Revived Toyota Supra simply magic

The crowd actually almost crawled over the adjacent car to get a glimpse of the Supra.

It is near impossible to say anything about Toyota’s new Supra without reference to a BMW Z4. So let’s first explain how the siamese twins were conceived before cutting the Supra loose.

The Supra is the product of a collaboration between Toyota and BMW. It started something like this: Germans plan a replacement for the E89 Z4 after production stopped in 2016. The Japanese looked to revive the sports car of which the fourth generation was discontinued in 2002.

So the two poles of the world’s automotive market throw their sauerkraut and sake in a bowl and blend it. The result is a shared platform with two very diverse personalities. no matter what the Twitterati want you to believe. Supra chief engineer Tetsuya Tada explained the logic behind differentiating the two cars: ‘’Toyota wants to make Supra a pure sports car and BMW wants to make Z4 a luxury sports car, each aiming for the best of other.”

So Toyota Gazoo Racing was instrumental in honing the new sports car’s performance, working extensively on the famous Nuerburgring Nordschleife and surrounding roads in Germany to achieve the most agile, stable and rewarding handling possible. And judging by its pedigree, when Toyota’s global motorsports programme gets involved it doesn’t beat around the bush.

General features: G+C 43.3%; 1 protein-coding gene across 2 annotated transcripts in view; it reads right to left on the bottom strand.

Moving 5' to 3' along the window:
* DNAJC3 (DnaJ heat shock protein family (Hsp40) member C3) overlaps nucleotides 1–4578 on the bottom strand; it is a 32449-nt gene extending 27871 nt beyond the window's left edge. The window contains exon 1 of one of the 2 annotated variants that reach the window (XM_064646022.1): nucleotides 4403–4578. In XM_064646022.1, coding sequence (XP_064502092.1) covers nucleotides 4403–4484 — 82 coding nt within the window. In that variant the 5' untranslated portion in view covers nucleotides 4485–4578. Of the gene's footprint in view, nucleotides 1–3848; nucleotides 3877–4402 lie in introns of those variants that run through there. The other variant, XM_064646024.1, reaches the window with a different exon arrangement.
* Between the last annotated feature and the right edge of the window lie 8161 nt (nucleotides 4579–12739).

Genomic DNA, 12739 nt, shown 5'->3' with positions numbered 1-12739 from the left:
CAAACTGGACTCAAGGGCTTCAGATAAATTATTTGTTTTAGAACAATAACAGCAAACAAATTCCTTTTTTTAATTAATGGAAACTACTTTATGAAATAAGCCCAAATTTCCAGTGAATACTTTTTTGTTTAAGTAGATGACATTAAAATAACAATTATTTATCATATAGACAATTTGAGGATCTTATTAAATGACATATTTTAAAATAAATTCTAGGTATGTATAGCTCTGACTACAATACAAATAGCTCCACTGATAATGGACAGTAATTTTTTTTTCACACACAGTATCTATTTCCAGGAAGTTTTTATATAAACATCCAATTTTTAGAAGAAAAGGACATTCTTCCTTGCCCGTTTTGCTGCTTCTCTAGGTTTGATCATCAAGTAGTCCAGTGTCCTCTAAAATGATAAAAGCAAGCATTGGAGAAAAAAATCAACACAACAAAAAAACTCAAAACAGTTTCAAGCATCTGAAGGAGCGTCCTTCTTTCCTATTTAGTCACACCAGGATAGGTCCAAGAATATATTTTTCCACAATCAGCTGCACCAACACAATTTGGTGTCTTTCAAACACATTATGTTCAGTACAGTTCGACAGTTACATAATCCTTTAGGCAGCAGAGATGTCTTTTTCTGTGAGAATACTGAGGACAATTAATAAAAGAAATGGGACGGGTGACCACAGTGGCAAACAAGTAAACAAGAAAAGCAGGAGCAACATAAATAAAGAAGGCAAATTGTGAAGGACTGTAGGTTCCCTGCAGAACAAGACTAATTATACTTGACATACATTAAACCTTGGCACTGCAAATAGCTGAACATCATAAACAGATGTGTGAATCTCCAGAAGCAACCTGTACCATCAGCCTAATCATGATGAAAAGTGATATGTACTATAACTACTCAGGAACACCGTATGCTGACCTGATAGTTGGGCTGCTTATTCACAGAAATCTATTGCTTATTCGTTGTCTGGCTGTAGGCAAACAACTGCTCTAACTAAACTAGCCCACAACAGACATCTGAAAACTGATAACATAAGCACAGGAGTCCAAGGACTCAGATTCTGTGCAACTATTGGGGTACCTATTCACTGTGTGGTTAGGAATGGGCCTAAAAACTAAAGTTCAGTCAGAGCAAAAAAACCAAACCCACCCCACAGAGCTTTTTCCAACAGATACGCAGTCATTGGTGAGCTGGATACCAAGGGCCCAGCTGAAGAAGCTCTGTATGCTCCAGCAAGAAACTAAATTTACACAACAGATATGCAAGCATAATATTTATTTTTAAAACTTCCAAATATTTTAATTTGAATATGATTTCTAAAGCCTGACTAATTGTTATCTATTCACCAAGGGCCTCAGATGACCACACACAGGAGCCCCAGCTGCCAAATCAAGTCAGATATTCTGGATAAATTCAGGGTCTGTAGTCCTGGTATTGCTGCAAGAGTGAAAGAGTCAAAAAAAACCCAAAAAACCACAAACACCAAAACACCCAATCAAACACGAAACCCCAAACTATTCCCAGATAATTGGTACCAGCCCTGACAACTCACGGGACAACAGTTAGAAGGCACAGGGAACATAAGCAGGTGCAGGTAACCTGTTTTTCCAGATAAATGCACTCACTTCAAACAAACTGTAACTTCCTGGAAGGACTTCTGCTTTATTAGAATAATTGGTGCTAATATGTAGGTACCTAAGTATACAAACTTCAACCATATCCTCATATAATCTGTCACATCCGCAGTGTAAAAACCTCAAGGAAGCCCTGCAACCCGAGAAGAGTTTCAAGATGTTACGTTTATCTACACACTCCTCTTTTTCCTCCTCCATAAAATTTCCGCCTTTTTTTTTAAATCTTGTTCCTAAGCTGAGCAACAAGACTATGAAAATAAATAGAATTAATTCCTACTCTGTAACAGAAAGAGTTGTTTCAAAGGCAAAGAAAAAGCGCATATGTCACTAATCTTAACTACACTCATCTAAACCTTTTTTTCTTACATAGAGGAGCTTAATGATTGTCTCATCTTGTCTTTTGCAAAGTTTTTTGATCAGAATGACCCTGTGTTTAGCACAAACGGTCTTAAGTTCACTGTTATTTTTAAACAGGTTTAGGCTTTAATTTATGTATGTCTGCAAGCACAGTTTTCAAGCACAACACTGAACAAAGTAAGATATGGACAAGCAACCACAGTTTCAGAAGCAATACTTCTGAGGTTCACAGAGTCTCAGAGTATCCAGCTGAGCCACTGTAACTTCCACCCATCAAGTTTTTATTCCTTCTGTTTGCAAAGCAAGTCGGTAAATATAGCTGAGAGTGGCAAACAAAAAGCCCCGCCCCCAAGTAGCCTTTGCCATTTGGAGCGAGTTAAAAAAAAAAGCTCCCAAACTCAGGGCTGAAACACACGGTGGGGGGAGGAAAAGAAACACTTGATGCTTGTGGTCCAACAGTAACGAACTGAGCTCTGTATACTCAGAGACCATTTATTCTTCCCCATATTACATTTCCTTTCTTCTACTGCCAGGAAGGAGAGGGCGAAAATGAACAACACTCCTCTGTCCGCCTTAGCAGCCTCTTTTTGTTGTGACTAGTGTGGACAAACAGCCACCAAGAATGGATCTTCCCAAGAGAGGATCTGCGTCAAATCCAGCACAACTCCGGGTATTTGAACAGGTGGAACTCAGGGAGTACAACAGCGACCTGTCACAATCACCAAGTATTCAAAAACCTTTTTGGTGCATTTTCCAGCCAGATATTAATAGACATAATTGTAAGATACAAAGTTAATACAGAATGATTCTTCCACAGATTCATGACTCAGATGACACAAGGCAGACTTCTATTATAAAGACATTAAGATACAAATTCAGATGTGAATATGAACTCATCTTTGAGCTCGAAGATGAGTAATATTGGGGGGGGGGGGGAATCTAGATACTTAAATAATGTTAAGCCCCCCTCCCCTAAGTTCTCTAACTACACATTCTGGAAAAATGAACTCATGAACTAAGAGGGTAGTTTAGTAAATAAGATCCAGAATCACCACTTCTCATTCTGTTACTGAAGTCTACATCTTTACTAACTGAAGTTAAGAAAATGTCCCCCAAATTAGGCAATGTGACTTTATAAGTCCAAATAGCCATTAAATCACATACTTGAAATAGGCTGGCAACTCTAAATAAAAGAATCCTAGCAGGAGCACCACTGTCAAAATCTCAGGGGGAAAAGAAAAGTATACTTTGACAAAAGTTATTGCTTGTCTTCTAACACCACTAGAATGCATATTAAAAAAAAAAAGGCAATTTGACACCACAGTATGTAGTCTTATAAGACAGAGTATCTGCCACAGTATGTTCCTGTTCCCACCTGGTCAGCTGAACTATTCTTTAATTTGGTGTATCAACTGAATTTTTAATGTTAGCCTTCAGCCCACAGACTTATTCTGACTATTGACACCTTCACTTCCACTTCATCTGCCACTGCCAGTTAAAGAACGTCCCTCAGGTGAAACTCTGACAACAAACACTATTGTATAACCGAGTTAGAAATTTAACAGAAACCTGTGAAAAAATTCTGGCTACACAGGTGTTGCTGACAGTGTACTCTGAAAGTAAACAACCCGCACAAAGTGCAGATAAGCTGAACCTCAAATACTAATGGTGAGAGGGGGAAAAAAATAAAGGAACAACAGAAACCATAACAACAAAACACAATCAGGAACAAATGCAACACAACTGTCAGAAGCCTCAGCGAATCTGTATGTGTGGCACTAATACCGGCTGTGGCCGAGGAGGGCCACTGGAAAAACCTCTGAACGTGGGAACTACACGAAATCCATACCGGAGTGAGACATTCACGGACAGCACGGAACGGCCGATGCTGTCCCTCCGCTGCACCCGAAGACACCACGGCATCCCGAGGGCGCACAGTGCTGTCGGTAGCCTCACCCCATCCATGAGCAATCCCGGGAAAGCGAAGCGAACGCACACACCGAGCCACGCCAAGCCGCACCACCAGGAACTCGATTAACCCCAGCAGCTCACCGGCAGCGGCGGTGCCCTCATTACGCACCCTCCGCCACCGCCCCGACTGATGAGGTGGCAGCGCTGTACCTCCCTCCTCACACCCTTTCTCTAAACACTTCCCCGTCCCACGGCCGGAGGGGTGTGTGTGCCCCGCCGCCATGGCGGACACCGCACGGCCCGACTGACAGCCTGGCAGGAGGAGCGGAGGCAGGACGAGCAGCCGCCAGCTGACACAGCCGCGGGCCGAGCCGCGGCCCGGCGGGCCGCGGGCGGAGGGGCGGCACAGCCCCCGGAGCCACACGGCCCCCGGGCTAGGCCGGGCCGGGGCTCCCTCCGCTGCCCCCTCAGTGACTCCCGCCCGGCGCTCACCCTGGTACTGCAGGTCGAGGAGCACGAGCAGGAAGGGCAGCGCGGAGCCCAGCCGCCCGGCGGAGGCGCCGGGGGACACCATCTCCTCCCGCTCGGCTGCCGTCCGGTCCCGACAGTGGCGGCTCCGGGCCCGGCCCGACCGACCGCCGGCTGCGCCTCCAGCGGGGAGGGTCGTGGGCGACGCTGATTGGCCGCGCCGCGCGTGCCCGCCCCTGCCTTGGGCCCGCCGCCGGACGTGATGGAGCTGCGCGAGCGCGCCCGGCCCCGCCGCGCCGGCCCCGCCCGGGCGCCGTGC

In the past year alone, Gazoo Racing has achieved top-level success in winning the Le Mans 24 Hours in the FIA World Endurance Championship, the Manufacturers’ Championship in the FIA World Rally Championship and the 2019 Dakar Rally.

“In making Supra, I insisted on visiting enthusiasts’ clubs around the world to talk to owners of previous models,” added Tada. “I asked them what they thought the minimum requirements should be and the response was always ‘a straight-six turbo and front engine/rear-wheel drive configuration.

“It was pretty clear and I had more or less anticipated this. The key point was to keep that combination intact. The new Supra is not simply a revival. Only those core engine and rear-wheel drive elements have been carried over.

“As the name Supra suggests, I was determined to deliver a ‘supreme fun-to-drive’ car that could only be made in the modern era.’’ And Tada hit the nail on the head in what he set out to achieve. And in doing so Toyota also managed to pay homage to the fourth generation Supra through the muscular rear wings and the arc of the integrated spoiler as well as the landmark 2000GT from the 1960s with the long bonnet, compact body and double bubble-roof.

To top off the exterior package the GR Supra is fitted with lightweight, highly-rigid 19-inch forged alloy wheels with alternating black and polished slim spokes. Taking nothing away from the Z4 as it is a premium sports car in its own right, the Supra just oozes with X-factor that inspires instant respect and awe wherever you take it.

To prove my point, when the GR Supra was delivered to our offices, it was parked next to another test car from a manufacturer I’m not going to disclose. I’ll confirm that the other car was a German brand – not a Z4 though – and about half a million rand to the good. It was even a cabriolet. But which car attracted one of the largest pack of selfie-mad onlookers to date? The Supra. The crowd actually almost crawled over the adjacent car to get a glimpse of the Supra.

When one spectator finally realised the other car wasn’t too shabby at all and asked the others why they were more interested in the Japanese ride than the German one, the answer was unanimous: “Because it’s a Supra.” And with that I rest my case on where the similarities start and stop.